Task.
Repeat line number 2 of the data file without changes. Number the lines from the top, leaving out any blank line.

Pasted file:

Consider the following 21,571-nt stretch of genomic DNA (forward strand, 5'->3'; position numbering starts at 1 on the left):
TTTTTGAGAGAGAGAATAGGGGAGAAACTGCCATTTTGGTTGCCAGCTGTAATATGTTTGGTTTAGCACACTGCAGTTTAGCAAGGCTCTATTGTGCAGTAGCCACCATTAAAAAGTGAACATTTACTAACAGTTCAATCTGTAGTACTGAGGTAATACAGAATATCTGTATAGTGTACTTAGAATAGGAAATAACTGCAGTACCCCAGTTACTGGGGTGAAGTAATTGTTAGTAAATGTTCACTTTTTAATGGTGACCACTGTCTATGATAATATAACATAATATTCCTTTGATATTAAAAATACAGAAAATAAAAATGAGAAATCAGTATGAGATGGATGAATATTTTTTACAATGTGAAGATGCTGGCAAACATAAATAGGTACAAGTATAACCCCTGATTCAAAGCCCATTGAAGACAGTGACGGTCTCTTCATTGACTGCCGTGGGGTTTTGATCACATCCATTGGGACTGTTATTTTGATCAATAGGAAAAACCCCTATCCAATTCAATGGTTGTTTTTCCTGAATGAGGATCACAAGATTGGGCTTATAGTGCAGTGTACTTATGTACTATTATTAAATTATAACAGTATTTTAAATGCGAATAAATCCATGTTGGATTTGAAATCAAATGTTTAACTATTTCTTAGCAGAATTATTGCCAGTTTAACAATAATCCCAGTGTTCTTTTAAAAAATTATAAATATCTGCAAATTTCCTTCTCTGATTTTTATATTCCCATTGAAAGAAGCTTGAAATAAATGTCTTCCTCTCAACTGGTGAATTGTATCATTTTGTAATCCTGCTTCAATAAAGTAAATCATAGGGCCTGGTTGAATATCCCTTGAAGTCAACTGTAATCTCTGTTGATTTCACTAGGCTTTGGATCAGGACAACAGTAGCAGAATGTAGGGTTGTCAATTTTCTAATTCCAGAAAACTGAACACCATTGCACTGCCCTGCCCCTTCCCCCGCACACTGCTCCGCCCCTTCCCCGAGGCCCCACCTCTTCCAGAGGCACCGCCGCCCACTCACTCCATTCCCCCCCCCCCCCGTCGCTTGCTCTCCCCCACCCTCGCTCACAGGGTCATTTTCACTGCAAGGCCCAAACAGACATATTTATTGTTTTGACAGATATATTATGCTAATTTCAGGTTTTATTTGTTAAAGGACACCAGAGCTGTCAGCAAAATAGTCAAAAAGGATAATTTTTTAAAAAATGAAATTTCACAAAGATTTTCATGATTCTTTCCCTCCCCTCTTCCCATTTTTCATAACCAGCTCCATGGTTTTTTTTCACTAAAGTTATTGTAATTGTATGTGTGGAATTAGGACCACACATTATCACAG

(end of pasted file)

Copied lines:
TTTTTGAGAGAGAGAATAGGGGAGAAACTGCCATTTTGGTTGCCAGCTGTAATATGTTTGGTTTAGCACACTGCAGTTTAGCAAGGCTCTATTGTGCAGTAGCCACCATTAAAAAGTGAACATTTACTAACAGTTCAATCTGTAGTACTGAGGTAATACAGAATATCTGTATAGTGTACTTAGAATAGGAAATAACTGCAGTACCCCAGTTACTGGGGTGAAGTAATTGTTAGTAAATGTTCACTTTTTAATGGTGACCACTGTCTATGATAATATAACATAATATTCCTTTGATATTAAAAATACAGAAAATAAAAATGAGAAATCAGTATGAGATGGATGAATATTTTTTACAATGTGAAGATGCTGGCAAACATAAATAGGTACAAGTATAACCCCTGATTCAAAGCCCATTGAAGACAGTGACGGTCTCTTCATTGACTGCCGTGGGGTTTTGATCACATCCATTGGGACTGTTATTTTGATCAATAGGAAAAACCCCTATCCAATTCAATGGTTGTTTTTCCTGAATGAGGATCACAAGATTGGGCTTATAGTGCAGTGTACTTATGTACTATTATTAAATTATAACAGTATTTTAAATGCGAATAAATCCATGTTGGATTTGAAATCAAATGTTTAACTATTTCTTAGCAGAATTATTGCCAGTTTAACAATAATCCCAGTGTTCTTTTAAAAAATTATAAATATCTGCAAATTTCCTTCTCTGATTTTTATATTCCCATTGAAAGAAGCTTGAAATAAATGTCTTCCTCTCAACTGGTGAATTGTATCATTTTGTAATCCTGCTTCAATAAAGTAAATCATAGGGCCTGGTTGAATATCCCTTGAAGTCAACTGTAATCTCTGTTGATTTCACTAGGCTTTGGATCAGGACAACAGTAGCAGAATGTAGGGTTGTCAATTTTCTAATTCCAGAAAACTGAACACCATTGCACTGCCCTGCCCCTTCCCCCGCACACTGCTCCGCCCCTTCCCCGAGGCCCCACCTCTTCCAGAGGCACCGCCGCCCACTCACTCCATTCCCCCCCCCCCCCGTCGCTTGCTCTCCCCCACCCTCGCTCACAGGGTCATTTTCACTGCAAGGCCCAAACAGACATATTTATTGTTTTGACAGATATATTATGCTAATTTCAGGTTTTATTTGTTAAAGGACACCAGAGCTGTCAGCAAAATAGTCAAAAAGGATAATTTTTTAAAAAATGAAATTTCACAAAGATTTTCATGATTCTTTCCCTCCCCTCTTCCCATTTTTCATAACCAGCTCCATGGTTTTTTTTCACTAAAGTTATTGTAATTGTATGTGTGGAATTAGGACCACACATTATCACAG